Since notarial services are under the jurisdiction of the cantons, there are significant variations in notary fees as well as the process of property transfer from one canton to another. The most important distinction is the one between cantons with official notaries ("Amtsnotar" or "notariat d’État/notariat officiel") and those without:
- In cantons without public notaries, notaries (who are licensed by the canton) operate as independent service providers. To have your property transfer notarized and, if desired, to draft the purchase agreement, you may choose a notary of your preference. In almost all cases, the notary must be based in the canton where the property is located.
- In cantons with official notaries, notaries are employees the canton and, therefore, public servants. In most cases, you won't be able to choose the notary.
- In cantons with a mixed notarial system, there are both public notaries and independent notaries, each with jurisdiction over specific areas of expertise.
For all inquiries related to notarial services in your canton, you should reach out to your local Neho real estate agent. With his or her experience from numerous property sales, he or she is well-versed in the specific regulations of your canton and can guide you through the property transfer process with confidence.
Land Registry fees
To complete a property transfer, the new owner of the property must be entered into the land registry. Land registry offices charge a fee for this service. In most cantons, this fee amounts to between 0.1% and 0.2% of the purchase price. Usually, the land registry fees are divided equally between the parties involved.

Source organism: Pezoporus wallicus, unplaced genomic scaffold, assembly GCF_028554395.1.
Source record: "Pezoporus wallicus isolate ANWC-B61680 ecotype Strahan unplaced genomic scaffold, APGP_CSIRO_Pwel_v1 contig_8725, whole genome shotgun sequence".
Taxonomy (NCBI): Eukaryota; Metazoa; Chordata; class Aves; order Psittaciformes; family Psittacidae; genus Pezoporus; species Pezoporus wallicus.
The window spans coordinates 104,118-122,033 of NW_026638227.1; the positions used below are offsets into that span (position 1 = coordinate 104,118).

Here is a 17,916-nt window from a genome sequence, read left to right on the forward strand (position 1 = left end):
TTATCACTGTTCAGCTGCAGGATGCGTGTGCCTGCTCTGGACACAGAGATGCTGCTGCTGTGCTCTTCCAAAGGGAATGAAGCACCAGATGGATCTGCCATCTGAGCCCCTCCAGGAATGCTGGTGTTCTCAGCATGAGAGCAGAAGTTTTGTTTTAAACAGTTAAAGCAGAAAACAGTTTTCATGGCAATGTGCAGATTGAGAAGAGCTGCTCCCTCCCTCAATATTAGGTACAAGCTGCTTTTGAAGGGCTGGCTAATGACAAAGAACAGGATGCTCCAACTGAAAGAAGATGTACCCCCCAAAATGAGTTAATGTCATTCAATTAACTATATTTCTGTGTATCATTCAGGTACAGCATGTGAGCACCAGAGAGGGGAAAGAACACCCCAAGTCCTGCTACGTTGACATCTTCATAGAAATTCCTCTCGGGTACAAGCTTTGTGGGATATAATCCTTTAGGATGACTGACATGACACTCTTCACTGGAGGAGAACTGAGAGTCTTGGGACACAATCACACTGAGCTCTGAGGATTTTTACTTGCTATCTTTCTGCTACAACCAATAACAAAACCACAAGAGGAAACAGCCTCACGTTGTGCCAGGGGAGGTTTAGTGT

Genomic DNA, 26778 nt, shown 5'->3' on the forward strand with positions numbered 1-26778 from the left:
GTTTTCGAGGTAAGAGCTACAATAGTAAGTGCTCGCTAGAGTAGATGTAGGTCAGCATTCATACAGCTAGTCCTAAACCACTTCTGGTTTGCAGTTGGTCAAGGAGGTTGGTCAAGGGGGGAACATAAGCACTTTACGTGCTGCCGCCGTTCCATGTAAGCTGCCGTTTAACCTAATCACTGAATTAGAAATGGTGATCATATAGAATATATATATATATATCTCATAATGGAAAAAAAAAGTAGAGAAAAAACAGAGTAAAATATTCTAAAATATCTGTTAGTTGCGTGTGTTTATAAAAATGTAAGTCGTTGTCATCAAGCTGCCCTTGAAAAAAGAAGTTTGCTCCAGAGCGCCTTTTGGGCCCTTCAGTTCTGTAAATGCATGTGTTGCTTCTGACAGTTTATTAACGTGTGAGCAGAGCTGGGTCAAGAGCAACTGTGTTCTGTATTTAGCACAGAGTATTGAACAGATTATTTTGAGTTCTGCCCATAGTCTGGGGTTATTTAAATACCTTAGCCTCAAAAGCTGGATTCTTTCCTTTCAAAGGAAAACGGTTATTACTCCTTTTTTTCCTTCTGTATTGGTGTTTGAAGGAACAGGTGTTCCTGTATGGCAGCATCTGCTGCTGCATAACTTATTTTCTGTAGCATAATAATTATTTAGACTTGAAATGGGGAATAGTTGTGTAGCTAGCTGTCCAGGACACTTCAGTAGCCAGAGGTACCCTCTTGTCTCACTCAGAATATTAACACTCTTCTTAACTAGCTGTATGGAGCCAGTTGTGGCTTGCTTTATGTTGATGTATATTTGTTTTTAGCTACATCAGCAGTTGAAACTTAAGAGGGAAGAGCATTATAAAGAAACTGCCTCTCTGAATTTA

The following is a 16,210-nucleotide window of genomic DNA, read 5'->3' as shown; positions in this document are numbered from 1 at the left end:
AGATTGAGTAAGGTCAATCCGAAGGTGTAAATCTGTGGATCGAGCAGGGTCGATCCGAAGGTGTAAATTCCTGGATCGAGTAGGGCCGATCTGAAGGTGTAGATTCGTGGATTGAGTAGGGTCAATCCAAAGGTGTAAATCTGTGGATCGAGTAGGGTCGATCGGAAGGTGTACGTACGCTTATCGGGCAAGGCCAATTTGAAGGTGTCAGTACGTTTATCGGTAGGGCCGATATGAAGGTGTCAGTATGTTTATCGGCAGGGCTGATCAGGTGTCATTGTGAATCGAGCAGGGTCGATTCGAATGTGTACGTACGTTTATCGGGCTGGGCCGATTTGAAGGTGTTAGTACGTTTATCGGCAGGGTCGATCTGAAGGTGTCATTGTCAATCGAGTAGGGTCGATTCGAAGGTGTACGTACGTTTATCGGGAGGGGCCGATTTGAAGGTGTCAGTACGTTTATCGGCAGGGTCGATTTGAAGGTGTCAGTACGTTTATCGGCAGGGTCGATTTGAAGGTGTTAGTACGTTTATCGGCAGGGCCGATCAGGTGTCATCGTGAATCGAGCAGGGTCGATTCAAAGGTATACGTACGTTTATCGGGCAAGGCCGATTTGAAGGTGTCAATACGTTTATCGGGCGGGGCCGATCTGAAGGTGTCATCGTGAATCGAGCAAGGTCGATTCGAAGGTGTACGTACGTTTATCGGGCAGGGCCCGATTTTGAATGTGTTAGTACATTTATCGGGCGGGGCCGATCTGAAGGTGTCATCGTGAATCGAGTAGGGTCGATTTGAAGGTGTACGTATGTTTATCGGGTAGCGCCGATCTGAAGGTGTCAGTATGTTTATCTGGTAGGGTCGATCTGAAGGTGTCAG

Please note that the 0.1% to 0.2% mentioned here are specifically fees for the land registry entry. In cantons where the land registry office also acts as a public notary by authenticating the purchase agreement, additional fees may apply for these services.
Most banks charge a prepayment penalty or fee when redeeming your mortgage prematurely. This fee is calculated based on the mortgage amount, the interest rate, and the remaining term. Exiting a long-term fixed-rate mortgage can quickly become very expensive (e.g. over ten thousand Swiss francs per remaining year).
If you do not want to pay off the mortgage prematurely, the buyer may be willing to assume the existing mortgage under the same terms. Alternatively, you can transfer the mortgage to the new property if you are buying another property concurrently with the sale.
Additional costs are incurred for the creation of an energy performance certificate (GEAK/CECB). However, it is not mandatory in all cantons.
Brokerage commission and advertising
If you engage a real estate agent to sell your property, as the client, you will naturally be responsible for the associated costs. In addition to the brokerage commission or fee, typically around 3% of the selling price, the agent may pass on additional expenses, such as travel expenses or advertising costs, to you. With a traditional real estate agent, these costs can quickly add up to 30000 to 50000 Swiss francs.
At Neho, we do not charge a brokerage commission but instead a fixed fee of CHF 12000, independent of the property's value. The costs for photography, virtual tours, and advertising are included in this price!